Kerr electro-optic measurements for electric field and space charge distributions using similar and dissimilar electrode pairs
Author(s)Nowocin, John Kendall
Massachusetts Institute of Technology. Department of Electrical Engineering and Computer Science.
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The electrical breakdown strength of insulating materials is a major limiting factor of reliability in electric power, medical devices, and other high electric field applications. Electrical breakdown strength increase results in increased reliability and energy storage in high voltage capacitors and other devices. If a correlation can be found between the breakdown strength and the electric field distribution when a voltage is applied without electrical breakdown, then this may be a critical step toward non-destructive electrical breakdown tests. The generation and transport of space charge in high voltage stressed dielectric liquids are not well understood or controlled. Electric field distributions, distorted by space charge, cannot be calculated from knowledge of the electrode configuration, dielectric properties, and source excitation alone. In this work, the Kerr effect, an electro-optic method based on field-induced birefringence, is used to measure the electric field and space charge distributions between a pair of high voltage stressed identical or different metal electrodes. The non-uniformities in the electric field can then be mapped to determine the shape of space charge distortion of the electric field distribution for each electrode pair configuration. A large well monitored Kerr cell was built to replace a previously used small Kerr cell, and incorporated many improvements to the systems measurement accuracy and repeatability. The electrode pairs were combinations of similar and dissimilar metals. The similar electrode pairs provided double checks of the testing process with the voltage polarity reversed. Software was written to automate the testing process and collect data for processing. Pre and post processing code was written to determine statistics for data analysis.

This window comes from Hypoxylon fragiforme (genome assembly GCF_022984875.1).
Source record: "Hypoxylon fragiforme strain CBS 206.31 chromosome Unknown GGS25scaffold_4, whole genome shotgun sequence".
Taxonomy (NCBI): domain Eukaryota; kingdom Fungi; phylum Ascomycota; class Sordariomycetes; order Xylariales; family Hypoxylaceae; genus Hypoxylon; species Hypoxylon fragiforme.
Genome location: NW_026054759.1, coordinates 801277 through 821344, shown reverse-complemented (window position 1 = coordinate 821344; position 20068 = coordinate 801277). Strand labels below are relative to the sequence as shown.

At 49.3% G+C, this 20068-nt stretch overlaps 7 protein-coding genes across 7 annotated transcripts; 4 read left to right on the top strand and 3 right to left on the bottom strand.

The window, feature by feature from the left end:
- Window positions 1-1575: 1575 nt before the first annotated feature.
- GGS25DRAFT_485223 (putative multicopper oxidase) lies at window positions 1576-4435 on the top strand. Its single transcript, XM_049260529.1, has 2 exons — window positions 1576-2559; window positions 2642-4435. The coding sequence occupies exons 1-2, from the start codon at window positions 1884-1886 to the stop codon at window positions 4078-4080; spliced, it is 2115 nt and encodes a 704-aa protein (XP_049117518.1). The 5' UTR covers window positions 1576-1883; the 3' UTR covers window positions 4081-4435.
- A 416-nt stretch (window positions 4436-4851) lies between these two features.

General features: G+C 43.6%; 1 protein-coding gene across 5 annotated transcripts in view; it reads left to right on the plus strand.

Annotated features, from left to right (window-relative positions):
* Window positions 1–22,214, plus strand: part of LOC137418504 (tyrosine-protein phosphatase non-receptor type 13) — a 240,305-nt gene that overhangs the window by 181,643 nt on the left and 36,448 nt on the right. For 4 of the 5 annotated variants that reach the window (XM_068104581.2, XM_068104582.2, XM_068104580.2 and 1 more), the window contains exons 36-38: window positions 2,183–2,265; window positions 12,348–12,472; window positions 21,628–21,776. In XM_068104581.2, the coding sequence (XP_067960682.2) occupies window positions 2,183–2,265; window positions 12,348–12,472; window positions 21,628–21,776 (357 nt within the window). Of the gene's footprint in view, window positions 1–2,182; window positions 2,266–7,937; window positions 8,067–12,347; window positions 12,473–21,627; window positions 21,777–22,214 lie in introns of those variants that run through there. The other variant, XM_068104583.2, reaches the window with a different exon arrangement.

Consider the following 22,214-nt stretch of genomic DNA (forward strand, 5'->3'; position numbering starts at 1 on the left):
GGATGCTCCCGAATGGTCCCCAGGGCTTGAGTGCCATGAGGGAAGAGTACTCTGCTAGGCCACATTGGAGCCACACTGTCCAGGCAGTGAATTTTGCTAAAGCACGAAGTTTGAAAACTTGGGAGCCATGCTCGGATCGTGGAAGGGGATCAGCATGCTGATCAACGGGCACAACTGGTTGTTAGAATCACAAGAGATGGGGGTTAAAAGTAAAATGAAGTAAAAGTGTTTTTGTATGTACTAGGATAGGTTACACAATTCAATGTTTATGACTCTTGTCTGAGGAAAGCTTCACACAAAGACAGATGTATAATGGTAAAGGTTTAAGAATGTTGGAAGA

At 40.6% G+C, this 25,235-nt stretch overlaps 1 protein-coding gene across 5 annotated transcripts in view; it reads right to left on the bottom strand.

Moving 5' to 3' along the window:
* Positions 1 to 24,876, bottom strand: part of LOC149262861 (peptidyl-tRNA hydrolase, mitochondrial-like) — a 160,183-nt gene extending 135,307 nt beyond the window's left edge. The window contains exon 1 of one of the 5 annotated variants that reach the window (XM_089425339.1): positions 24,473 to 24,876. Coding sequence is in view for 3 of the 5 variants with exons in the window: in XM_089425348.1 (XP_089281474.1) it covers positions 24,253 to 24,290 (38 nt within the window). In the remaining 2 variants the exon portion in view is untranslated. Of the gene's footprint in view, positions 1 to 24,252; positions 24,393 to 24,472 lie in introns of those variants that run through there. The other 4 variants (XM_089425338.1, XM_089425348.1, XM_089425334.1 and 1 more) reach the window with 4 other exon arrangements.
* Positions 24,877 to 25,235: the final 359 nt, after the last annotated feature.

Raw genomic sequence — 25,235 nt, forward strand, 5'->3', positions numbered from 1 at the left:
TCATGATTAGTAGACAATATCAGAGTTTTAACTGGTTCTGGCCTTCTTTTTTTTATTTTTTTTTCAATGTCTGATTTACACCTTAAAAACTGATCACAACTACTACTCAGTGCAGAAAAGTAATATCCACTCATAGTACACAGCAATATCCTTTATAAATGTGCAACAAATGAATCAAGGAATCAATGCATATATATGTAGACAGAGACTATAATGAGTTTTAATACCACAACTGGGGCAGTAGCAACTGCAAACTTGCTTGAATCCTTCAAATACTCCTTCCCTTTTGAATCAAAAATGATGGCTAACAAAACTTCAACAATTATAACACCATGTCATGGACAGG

Thesis (S.M.)--Massachusetts Institute of Technology, Dept. of Electrical Engineering and Computer Science, 2013.Cataloged from PDF version of thesis.Includes bibliographical references (p. 97).
DepartmentMassachusetts Institute of Technology. Department of Electrical Engineering and Computer Science.
Massachusetts Institute of Technology
Electrical Engineering and Computer Science.